Capt. Sir Tom Moore, the World War II veteran who made headlines for raising money for health care workers in the United Kingdom, has tested positive for the novel coronavirus.
Moore’s daughter, Hannah, announced on Twitter that her 100-year-old father was admitted to a hospital on Sunday. In a statement, she said Moore was being treated for pneumonia over the last few weeks before being diagnosed with COVID-19.
“He was at home with us until today when he needed additional help with his breathing,” she wrote.
She noted that Moore is being treated in a ward and not an intensive care unit (ICU).
“The medical care he has received in the last few weeks has been remarkable and we know that the wonderful staff at Bedford Hospital will do all they can to make him comfortable and hopefully return home as soon as possible,” wrote Hannah. “We understand that everyone will be wishing him well. We are of course focusing on my father and will update you when we are able to.”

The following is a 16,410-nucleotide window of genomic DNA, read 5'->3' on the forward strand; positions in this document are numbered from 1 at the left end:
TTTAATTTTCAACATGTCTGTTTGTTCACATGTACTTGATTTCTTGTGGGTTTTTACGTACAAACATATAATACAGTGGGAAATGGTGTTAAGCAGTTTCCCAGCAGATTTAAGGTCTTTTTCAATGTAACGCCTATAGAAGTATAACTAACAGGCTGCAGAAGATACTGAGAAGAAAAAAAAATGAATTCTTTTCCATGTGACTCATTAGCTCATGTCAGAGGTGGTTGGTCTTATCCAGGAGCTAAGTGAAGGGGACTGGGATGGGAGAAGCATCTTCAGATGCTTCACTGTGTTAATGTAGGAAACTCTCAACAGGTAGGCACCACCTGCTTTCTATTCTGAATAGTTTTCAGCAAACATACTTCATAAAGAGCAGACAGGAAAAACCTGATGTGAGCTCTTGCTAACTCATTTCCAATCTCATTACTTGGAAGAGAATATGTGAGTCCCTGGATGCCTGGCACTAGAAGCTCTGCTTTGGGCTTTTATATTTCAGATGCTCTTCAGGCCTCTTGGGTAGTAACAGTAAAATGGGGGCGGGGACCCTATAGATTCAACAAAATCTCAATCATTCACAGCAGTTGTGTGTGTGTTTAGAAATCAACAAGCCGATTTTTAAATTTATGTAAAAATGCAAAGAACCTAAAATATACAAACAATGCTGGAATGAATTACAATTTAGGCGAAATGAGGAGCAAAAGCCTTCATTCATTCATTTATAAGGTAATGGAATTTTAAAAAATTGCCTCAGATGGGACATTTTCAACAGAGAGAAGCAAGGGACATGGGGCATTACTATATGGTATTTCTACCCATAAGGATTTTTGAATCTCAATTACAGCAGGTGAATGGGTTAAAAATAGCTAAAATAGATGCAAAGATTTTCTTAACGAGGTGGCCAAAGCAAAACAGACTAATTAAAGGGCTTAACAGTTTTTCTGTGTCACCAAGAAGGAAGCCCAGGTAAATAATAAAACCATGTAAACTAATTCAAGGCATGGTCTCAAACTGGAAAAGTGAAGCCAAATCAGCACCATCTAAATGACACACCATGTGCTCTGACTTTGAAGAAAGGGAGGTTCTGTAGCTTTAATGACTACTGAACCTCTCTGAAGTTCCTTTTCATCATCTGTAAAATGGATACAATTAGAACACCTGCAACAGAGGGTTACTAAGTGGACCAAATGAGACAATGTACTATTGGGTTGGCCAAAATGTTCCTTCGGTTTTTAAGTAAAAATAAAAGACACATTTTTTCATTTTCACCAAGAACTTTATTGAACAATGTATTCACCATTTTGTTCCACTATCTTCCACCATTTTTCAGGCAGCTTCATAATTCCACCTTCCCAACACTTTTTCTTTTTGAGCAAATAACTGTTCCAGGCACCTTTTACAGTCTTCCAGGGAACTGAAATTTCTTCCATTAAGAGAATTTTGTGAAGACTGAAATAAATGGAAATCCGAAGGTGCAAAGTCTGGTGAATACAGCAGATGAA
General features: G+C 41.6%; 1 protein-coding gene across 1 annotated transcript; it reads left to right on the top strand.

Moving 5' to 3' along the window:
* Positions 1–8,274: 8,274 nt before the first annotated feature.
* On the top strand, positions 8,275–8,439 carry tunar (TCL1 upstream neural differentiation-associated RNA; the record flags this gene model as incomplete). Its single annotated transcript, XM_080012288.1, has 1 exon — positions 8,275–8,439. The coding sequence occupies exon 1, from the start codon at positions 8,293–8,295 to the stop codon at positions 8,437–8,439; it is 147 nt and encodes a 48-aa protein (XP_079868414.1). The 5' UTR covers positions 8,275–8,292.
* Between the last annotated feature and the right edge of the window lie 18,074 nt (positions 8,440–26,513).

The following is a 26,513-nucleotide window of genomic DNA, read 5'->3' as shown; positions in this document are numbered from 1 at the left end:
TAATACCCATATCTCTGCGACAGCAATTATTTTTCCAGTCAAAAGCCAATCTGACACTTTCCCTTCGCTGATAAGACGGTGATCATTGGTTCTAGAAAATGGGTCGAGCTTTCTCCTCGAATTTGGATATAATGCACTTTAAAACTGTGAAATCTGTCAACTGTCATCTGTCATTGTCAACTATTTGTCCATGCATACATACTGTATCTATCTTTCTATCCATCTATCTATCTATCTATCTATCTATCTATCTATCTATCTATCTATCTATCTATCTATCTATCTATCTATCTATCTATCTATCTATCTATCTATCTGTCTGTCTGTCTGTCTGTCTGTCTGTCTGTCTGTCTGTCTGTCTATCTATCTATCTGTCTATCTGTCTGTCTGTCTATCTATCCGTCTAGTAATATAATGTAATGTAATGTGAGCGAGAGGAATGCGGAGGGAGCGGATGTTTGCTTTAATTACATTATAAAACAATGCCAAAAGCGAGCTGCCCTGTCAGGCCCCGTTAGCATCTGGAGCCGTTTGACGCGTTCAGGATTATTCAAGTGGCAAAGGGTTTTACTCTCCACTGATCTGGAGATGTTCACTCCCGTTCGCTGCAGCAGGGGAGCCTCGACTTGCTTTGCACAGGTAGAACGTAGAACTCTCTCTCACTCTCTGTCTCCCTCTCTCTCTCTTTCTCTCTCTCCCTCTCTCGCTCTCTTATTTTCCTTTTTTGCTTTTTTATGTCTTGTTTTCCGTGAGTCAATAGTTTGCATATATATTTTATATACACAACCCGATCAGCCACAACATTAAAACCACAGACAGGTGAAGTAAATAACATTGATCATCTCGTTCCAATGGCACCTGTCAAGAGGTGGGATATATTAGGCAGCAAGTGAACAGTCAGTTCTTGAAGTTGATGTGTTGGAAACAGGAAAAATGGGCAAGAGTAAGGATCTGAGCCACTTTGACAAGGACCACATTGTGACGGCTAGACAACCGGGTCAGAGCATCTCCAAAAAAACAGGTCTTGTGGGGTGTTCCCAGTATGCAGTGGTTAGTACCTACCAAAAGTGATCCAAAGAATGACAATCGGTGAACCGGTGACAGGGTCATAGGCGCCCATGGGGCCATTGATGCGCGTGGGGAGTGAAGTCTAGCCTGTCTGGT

Moore captivated the British public in the early days of the COVID-19 pandemic, when he aimed to raise £1,000 ($1,370) for charity by walking 100 laps in his garden. In the end, the veteran raised more than £37 million ($50.7 million) for health workers, ABC News reports.
Moore’s accomplishment was recognized by the country’s monarch. Queen Elizabeth II knighted him in July for his fundraising efforts.
Today @captaintommoore’s incredible achievements are recognised with a Knighthood.
📷The Queen awarded Captain Sir Tom Moore with his insignia of Knight Bachelor, after knighting him with the sword that belonged to her father, King George VI. pic.twitter.com/Tpri0hPS6m
— The Royal Family (@RoyalFamily) July 17, 2020
Britain’s prime minister, Boris Johnson, quickly wished Moore well after hearing about his diagnosis.
My thoughts are very much with @CaptainTomMoore and his family. You’ve inspired the whole nation, and I know we are all wishing you a full recovery. https://t.co/Gm0S07umgd
— Boris Johnson (@BorisJohnson) January 31, 2021